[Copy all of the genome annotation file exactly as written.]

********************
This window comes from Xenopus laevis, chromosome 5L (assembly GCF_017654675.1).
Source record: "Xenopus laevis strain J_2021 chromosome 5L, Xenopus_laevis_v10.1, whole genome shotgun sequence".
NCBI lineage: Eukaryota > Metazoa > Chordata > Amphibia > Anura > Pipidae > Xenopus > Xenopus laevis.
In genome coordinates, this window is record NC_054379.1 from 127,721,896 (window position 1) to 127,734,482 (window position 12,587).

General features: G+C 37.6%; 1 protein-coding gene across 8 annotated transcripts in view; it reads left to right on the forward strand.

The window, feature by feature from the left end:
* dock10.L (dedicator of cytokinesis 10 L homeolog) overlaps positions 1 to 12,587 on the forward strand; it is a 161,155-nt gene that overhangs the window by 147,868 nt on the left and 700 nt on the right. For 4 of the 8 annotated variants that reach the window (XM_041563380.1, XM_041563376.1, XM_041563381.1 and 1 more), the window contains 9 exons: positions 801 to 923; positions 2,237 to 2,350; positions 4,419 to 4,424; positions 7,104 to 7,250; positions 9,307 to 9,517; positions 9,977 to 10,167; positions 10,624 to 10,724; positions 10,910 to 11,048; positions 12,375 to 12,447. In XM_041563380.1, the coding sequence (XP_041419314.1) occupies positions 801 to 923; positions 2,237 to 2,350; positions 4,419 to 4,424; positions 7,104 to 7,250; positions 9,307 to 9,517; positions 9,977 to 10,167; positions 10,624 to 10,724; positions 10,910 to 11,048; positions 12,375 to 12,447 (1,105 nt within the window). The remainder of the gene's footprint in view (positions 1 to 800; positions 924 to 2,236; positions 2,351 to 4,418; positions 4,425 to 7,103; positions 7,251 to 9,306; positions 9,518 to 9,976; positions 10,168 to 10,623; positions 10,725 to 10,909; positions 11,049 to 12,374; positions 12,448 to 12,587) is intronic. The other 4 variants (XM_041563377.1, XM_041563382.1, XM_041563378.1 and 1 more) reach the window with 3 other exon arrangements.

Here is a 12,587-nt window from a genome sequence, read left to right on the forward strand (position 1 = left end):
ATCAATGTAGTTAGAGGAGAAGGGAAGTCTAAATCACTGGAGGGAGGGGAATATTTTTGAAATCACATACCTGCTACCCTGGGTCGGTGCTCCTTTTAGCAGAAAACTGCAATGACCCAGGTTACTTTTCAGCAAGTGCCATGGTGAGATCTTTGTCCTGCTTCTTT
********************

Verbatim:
This window comes from Xenopus laevis, chromosome 5L (assembly GCF_017654675.1).
Source record: "Xenopus laevis strain J_2021 chromosome 5L, Xenopus_laevis_v10.1, whole genome shotgun sequence".
NCBI lineage: Eukaryota > Metazoa > Chordata > Amphibia > Anura > Pipidae > Xenopus > Xenopus laevis.
In genome coordinates, this window is record NC_054379.1 from 127,721,896 (window position 1) to 127,734,482 (window position 12,587).

General features: G+C 37.6%; 1 protein-coding gene across 8 annotated transcripts in view; it reads left to right on the forward strand.

The window, feature by feature from the left end:
* dock10.L (dedicator of cytokinesis 10 L homeolog) overlaps positions 1 to 12,587 on the forward strand; it is a 161,155-nt gene that overhangs the window by 147,868 nt on the left and 700 nt on the right. For 4 of the 8 annotated variants that reach the window (XM_041563380.1, XM_041563376.1, XM_041563381.1 and 1 more), the window contains 9 exons: positions 801 to 923; positions 2,237 to 2,350; positions 4,419 to 4,424; positions 7,104 to 7,250; positions 9,307 to 9,517; positions 9,977 to 10,167; positions 10,624 to 10,724; positions 10,910 to 11,048; positions 12,375 to 12,447. In XM_041563380.1, the coding sequence (XP_041419314.1) occupies positions 801 to 923; positions 2,237 to 2,350; positions 4,419 to 4,424; positions 7,104 to 7,250; positions 9,307 to 9,517; positions 9,977 to 10,167; positions 10,624 to 10,724; positions 10,910 to 11,048; positions 12,375 to 12,447 (1,105 nt within the window). The remainder of the gene's footprint in view (positions 1 to 800; positions 924 to 2,236; positions 2,351 to 4,418; positions 4,425 to 7,103; positions 7,251 to 9,306; positions 9,518 to 9,976; positions 10,168 to 10,623; positions 10,725 to 10,909; positions 11,049 to 12,374; positions 12,448 to 12,587) is intronic. The other 4 variants (XM_041563377.1, XM_041563382.1, XM_041563378.1 and 1 more) reach the window with 3 other exon arrangements.

Here is a 12,587-nt window from a genome sequence, read left to right on the forward strand (position 1 = left end):
ATCAATGTAGTTAGAGGAGAAGGGAAGTCTAAATCACTGGAGGGAGGGGAATATTTTTGAAATCACATACCTGCTACCCTGGGTCGGTGCTCCTTTTAGCAGAAAACTGCAATGACCCAGGTTACTTTTCAGCAAGTGCCATGGTGAGATCTTTGTCCTGCTTCTTT